During a visit to a joint German-Japanese company in the city of Kawasaki on Tuesday, Angela Merkel reaffirmed her support for the free trade agreement. She pointed out that, for instance, truck manufacturers are required to undergo two different complex standards testing procedures, one in the EU and one in Japan, although the actual differences in the underlying standards are absolutely minimal. "That is one of the examples of why free trade agreements that also cover what are known as non-tariff trade barriers, can be extremely successful; there are no substantial differences in environmental quality."

Dialogue in education, science and research

Innovative capabilities and economic success, Angela Merkel continued, build on education, science and research. "It is thus only logical that our two countries engage in a lively dialogue in these fields too." The dialogue is already intensive, but she said, "There is always scope to improve even what is already good. In the fields of renewable energies, maritime sciences and geosciences, and in environmental research, there are many options for further stepping up cooperation."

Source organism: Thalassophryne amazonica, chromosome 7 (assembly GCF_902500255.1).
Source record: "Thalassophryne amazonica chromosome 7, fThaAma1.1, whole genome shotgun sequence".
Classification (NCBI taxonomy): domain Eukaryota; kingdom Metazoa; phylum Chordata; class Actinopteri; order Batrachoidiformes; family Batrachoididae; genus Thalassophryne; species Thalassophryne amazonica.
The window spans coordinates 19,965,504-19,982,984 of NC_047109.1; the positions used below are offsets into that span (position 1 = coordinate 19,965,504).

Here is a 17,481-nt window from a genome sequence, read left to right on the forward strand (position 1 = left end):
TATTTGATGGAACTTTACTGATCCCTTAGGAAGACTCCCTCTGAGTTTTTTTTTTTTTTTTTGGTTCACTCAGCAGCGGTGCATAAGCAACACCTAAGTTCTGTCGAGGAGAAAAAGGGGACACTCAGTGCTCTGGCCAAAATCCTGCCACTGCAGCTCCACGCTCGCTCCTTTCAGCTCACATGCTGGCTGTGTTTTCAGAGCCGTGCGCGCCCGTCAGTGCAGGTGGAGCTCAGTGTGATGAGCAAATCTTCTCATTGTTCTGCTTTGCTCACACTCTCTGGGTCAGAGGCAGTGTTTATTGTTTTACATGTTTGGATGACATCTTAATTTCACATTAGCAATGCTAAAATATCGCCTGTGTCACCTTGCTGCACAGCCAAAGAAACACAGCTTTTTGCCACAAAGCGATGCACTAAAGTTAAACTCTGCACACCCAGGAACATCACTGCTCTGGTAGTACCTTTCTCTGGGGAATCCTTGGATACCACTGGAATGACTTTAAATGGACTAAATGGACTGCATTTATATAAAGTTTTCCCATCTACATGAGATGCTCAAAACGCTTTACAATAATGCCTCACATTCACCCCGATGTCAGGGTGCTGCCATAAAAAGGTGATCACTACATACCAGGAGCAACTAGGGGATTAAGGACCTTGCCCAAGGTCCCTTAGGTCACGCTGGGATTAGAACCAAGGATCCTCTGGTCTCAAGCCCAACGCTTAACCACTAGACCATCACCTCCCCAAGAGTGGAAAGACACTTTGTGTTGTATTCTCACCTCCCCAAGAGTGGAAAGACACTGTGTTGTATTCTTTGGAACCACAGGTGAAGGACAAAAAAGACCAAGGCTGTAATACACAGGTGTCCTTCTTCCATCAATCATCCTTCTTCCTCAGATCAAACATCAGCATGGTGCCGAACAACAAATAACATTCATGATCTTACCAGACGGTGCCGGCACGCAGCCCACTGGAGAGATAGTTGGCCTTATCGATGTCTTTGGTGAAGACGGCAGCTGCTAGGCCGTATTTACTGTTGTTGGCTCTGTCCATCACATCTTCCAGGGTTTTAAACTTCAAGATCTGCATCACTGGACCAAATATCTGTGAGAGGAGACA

The Chancellor pointed to the study and research opportunities available in Germany. "I would be delighted to see more students and scientists from Japan interested in a stay in Germany." Japanese students and Japanese scientists are very welcome in Germany, she said.

"Every country must find its own way," says Chancellor

At the joint press conference with Prime Minster Shinzo Abe on Monday evening, Chancellor Angela Merkel was asked about the differences in the way Europe and East Asia have come to terms with their recent history. In this context she pointed out that, "National socialism and the Holocaust are a terrible burden of guilt that we bear. Coming to terms with our own past was thus an essential factor in making reconciliation possible. Of course reconciliation always needs two sides. In our case, France, for instance, was willing to extend a hand of friendship to Germany after the Second World War. Basically the European Union we have today is the product of this reconciliation."

At the same time Angela Merkel stressed that she could speak only for Germany, and added, "I have not come to Japan to give Japan pointers on what to do." She is certain that every country must find its own way of dealing with the past.

The Chancellor visited Japan on 9 and 10 March. She discussed the focuses of the G7 summit and bilateral and regional issues with Prime Minister Shinzo Abe. Angela Merkel also met with Emperor Akihito. Also on her itinerary was a visit with Japanese scientists to the National Museum of Emerging Science and Innovation and a meeting with Japanese women executives. The Mitsubishi Fuso plant the Chancellor visited is a joint German-Japanese undertaking.